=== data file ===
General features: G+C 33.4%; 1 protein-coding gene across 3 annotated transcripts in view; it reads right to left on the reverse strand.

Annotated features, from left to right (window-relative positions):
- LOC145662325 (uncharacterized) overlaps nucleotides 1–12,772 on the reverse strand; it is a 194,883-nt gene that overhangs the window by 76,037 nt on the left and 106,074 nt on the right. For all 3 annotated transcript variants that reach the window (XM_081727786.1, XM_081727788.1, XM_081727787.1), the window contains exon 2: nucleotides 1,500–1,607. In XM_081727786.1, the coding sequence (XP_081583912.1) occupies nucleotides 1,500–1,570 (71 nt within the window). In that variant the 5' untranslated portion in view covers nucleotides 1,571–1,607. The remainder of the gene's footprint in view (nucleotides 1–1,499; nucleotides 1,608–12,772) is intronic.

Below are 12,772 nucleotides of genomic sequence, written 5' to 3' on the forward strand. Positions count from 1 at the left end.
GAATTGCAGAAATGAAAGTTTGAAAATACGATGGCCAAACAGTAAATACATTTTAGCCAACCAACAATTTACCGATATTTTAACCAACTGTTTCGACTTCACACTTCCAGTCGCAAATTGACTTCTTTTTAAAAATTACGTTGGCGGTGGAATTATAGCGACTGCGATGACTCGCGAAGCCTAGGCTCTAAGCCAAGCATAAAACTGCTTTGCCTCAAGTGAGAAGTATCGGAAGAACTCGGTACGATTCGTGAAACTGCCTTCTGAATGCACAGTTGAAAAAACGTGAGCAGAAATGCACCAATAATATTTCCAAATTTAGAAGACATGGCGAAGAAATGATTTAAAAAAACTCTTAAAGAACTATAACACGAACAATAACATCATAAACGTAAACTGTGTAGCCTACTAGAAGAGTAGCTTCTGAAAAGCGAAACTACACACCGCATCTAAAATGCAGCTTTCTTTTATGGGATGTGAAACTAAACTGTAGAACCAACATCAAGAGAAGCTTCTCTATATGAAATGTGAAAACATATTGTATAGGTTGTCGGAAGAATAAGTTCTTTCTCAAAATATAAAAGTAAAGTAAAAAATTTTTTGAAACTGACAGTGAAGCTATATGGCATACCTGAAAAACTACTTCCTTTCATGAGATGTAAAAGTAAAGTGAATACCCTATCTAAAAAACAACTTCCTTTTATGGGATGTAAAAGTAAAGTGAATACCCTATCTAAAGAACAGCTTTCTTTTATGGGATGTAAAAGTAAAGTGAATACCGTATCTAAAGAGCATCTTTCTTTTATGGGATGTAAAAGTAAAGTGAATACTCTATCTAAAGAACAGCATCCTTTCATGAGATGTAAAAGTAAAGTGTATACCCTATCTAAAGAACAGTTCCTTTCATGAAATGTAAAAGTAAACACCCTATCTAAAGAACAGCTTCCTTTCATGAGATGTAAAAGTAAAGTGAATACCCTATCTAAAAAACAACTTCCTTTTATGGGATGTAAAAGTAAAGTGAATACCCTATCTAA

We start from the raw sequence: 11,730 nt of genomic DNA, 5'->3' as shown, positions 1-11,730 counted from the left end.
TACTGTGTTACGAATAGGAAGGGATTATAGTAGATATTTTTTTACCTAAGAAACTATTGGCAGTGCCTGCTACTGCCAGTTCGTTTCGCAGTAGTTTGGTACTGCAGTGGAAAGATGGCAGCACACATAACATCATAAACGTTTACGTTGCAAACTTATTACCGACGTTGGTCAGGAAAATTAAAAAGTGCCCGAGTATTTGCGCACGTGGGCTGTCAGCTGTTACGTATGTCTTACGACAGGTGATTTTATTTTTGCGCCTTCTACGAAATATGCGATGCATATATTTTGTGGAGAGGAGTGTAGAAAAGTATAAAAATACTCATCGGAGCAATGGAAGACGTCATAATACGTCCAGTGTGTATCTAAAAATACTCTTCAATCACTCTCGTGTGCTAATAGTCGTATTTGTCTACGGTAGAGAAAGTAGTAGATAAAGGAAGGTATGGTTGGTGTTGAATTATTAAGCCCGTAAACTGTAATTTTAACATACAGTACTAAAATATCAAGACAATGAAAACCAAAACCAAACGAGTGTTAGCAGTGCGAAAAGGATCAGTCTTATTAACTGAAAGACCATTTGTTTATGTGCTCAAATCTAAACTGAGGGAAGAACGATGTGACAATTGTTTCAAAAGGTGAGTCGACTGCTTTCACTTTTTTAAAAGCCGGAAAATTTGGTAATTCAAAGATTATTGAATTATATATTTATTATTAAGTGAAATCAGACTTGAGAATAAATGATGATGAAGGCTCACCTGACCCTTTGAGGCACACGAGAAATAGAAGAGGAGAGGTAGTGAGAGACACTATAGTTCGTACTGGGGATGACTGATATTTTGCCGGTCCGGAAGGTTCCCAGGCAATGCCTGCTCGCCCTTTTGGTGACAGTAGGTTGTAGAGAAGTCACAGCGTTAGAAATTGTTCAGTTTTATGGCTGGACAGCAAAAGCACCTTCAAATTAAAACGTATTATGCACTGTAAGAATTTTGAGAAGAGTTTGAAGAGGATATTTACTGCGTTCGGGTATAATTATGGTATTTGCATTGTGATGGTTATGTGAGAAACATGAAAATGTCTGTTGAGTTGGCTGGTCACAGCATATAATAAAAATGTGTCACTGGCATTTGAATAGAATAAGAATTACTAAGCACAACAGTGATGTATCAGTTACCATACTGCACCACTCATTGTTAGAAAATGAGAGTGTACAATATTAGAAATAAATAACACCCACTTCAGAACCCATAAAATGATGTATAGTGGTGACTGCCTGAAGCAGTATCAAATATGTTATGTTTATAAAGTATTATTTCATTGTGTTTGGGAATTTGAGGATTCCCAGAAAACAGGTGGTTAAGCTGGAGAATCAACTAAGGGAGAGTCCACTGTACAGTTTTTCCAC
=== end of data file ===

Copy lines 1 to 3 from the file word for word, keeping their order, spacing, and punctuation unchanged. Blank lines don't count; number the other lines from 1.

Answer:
General features: G+C 33.4%; 1 protein-coding gene across 3 annotated transcripts in view; it reads right to left on the reverse strand.

Annotated features, from left to right (window-relative positions):
- LOC145662325 (uncharacterized) overlaps nucleotides 1–12,772 on the reverse strand; it is a 194,883-nt gene that overhangs the window by 76,037 nt on the left and 106,074 nt on the right. For all 3 annotated transcript variants that reach the window (XM_081727786.1, XM_081727788.1, XM_081727787.1), the window contains exon 2: nucleotides 1,500–1,607. In XM_081727786.1, the coding sequence (XP_081583912.1) occupies nucleotides 1,500–1,570 (71 nt within the window). In that variant the 5' untranslated portion in view covers nucleotides 1,571–1,607. The remainder of the gene's footprint in view (nucleotides 1–1,499; nucleotides 1,608–12,772) is intronic.